Abstract: This article proposes sound history as an approach to the history of persecution. There are close relations between sounds, social relations, and social change, and sound has special physical and e...

15 citations


Journal ArticleDOI
TL;DR: The authors adopts onto-epistemological framework for investigating pedagogical practices, focusing on the specific context of Holocaust education excursions to Auschwitz-Birkenau State Museum (AB...
Abstract: This article adopts onto-epistemological framework for investigating pedagogical practices, focusing on the specific context of Holocaust education excursions to Auschwitz-Birkenau State Museum (AB...

15 citations


Journal ArticleDOI
Steven Cooke1
TL;DR: The 1961 Warsaw Ghetto exhibition as discussed by the authors examines the intentions of the exhibition's organisers, and its reception by visitors, showing how representations of the Holocaust were shaped by local concerns, the availability of information from emerging global networks of memorial institutions, and the evolving category of "survivor".
Abstract: This paper examines the 1961 Warsaw Ghetto exhibition in Melbourne, Australia. Within the context of Eichmann’s trial in Israel and fears of rising anti-Semitism in Australia, the exhibition is a site through which debates over Jewish identity, Holocaust memory, and the hitherto marginalised role of temporary exhibitions can be understood. Using archival traces, the paper examines the intentions of the exhibition’s organisers, and its reception by visitors. It shows how representations of the Holocaust were shaped by local concerns, the availability of information from emerging global networks of memorial institutions, and the evolving category of ‘survivor’. It adds to a nuanced reading of Holocaust memorial forms, unsettling established narratives of Holocaust memory in Australia.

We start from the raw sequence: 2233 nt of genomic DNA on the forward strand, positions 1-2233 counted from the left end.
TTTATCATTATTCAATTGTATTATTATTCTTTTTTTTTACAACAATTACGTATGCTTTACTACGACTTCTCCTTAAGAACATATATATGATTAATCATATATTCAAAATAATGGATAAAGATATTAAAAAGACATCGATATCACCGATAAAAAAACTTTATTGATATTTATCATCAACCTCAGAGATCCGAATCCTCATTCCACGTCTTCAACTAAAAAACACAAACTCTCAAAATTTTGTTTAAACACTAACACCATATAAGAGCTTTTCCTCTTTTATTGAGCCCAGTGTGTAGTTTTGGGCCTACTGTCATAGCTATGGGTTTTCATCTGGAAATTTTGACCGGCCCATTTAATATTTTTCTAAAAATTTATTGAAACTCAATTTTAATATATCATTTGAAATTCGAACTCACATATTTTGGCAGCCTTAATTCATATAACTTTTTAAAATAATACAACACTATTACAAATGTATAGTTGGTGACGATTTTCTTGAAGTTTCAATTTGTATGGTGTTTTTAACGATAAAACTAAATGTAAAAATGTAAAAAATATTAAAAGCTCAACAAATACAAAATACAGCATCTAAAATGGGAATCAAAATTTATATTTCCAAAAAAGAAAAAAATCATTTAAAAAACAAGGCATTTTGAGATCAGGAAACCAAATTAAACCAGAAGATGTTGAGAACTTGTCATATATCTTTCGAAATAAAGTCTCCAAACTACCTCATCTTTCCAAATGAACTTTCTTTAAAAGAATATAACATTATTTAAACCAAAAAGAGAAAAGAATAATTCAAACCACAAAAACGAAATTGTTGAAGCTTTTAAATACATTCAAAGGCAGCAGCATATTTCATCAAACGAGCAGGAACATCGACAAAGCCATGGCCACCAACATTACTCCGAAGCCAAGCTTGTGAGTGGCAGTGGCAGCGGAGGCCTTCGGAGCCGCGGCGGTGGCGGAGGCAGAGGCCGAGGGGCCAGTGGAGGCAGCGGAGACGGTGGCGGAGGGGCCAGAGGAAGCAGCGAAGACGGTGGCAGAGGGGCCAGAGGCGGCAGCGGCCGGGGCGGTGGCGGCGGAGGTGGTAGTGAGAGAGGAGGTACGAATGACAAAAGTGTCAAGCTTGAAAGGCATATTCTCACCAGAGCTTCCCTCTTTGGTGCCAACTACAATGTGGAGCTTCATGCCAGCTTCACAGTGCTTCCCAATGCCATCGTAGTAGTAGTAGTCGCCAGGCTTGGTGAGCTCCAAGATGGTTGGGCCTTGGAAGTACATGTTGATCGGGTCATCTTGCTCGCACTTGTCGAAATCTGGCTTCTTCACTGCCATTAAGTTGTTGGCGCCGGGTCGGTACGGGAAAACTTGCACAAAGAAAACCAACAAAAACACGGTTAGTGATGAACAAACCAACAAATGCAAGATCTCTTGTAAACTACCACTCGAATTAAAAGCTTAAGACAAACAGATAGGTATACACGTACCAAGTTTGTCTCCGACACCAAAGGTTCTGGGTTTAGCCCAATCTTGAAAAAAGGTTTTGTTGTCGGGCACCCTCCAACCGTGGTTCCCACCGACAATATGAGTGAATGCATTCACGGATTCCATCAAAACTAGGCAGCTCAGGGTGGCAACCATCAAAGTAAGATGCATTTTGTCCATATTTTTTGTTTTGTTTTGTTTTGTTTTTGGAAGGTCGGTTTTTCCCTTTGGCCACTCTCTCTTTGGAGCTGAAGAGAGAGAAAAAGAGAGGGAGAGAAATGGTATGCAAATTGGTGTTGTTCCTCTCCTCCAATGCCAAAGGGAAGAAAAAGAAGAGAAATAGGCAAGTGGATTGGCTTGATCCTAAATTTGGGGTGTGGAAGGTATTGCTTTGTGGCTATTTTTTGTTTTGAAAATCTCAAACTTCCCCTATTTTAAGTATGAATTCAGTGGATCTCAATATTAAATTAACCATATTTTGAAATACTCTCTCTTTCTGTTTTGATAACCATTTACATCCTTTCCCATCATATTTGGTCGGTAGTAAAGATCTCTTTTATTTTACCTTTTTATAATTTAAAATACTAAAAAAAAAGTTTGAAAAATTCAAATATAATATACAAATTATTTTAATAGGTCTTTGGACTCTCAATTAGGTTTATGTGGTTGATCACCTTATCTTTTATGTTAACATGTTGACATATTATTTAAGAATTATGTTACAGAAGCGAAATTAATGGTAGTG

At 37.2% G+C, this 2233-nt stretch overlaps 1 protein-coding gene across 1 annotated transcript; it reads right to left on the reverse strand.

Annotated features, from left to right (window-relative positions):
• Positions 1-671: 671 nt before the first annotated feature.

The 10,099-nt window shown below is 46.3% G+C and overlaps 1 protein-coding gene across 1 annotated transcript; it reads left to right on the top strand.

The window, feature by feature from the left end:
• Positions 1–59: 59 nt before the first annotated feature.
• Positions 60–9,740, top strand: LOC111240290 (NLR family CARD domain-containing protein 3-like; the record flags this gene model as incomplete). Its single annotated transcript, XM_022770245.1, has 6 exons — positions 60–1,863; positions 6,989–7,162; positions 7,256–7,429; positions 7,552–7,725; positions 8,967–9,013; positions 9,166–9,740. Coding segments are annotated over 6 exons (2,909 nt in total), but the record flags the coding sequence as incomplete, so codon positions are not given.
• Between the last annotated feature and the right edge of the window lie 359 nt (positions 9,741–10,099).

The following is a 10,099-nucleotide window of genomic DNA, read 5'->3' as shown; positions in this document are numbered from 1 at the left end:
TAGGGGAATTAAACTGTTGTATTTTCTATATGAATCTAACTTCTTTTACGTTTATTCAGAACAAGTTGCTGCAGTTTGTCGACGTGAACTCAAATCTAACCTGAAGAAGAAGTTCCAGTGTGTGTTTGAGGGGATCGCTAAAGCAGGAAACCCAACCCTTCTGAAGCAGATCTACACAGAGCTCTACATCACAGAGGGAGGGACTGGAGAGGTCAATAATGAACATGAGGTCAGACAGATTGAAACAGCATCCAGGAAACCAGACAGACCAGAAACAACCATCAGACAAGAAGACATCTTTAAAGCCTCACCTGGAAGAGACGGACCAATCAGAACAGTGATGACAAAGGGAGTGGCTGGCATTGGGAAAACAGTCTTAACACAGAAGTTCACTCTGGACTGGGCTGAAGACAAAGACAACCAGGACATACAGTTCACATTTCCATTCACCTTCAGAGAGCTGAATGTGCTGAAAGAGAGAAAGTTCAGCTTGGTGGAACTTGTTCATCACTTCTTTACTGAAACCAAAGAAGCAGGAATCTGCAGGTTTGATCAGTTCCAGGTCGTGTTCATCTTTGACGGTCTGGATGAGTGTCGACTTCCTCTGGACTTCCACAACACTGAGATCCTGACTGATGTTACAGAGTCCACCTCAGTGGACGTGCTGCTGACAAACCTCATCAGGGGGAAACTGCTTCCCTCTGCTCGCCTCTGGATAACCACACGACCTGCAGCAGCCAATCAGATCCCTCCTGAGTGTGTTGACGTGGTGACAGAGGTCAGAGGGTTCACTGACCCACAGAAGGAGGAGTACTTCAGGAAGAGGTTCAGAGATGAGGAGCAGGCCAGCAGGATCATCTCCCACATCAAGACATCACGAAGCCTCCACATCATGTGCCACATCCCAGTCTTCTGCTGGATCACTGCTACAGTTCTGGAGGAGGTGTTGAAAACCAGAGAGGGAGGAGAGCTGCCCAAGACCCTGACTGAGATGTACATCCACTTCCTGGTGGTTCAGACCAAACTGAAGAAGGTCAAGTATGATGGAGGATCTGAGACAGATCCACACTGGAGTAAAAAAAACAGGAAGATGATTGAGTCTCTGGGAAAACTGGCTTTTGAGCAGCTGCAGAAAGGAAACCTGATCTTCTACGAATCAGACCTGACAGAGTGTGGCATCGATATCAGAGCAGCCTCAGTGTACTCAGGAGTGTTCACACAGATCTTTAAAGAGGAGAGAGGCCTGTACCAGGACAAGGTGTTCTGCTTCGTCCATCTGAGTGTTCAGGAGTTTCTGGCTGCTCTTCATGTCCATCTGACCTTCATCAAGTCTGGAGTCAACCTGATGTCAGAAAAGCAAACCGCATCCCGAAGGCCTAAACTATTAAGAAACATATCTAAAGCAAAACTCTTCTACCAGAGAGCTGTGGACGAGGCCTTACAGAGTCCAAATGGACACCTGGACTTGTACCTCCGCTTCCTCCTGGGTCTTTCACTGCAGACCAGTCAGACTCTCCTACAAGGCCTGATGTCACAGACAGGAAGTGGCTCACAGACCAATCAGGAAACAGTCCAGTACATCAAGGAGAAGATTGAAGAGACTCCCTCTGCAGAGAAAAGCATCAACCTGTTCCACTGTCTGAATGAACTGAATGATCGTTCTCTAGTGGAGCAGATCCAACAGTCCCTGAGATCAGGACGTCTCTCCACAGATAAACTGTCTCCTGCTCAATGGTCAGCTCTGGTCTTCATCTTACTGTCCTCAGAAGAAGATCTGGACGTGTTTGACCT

14 citations


Journal ArticleDOI
TL;DR: In this paper, the authors analyze how Polish teachers confront a traumatic hidden wartime history of the Holocaust and find that teachers were motivated to learn about the Holocaust out of moral, historical, and professional obligations.
Abstract: Here, the author analyzes how Polish teachers confront a traumatic hidden wartime history of the Holocaust. In this exploratory study, the author analyzes interviews, field notes, and survey responses by 60 teachers who participated in a Holocaust preparation program in Poland during the summer of 2010. The article presents and discusses data using the theoretical perspectives of Halbwachs and Felman to make sense of what the teachers presented. The teachers were motivated to learn about the Holocaust out of moral, historical, and professional obligations. They had personal stories to tell about why they sought out professional development and struggled with defining who is a Jew, i.e. Polonizing Jews or making them seem ‘normal’ to students. Findings from this research have the potential to inform professional development in other communities that have suffered traumatic national histories.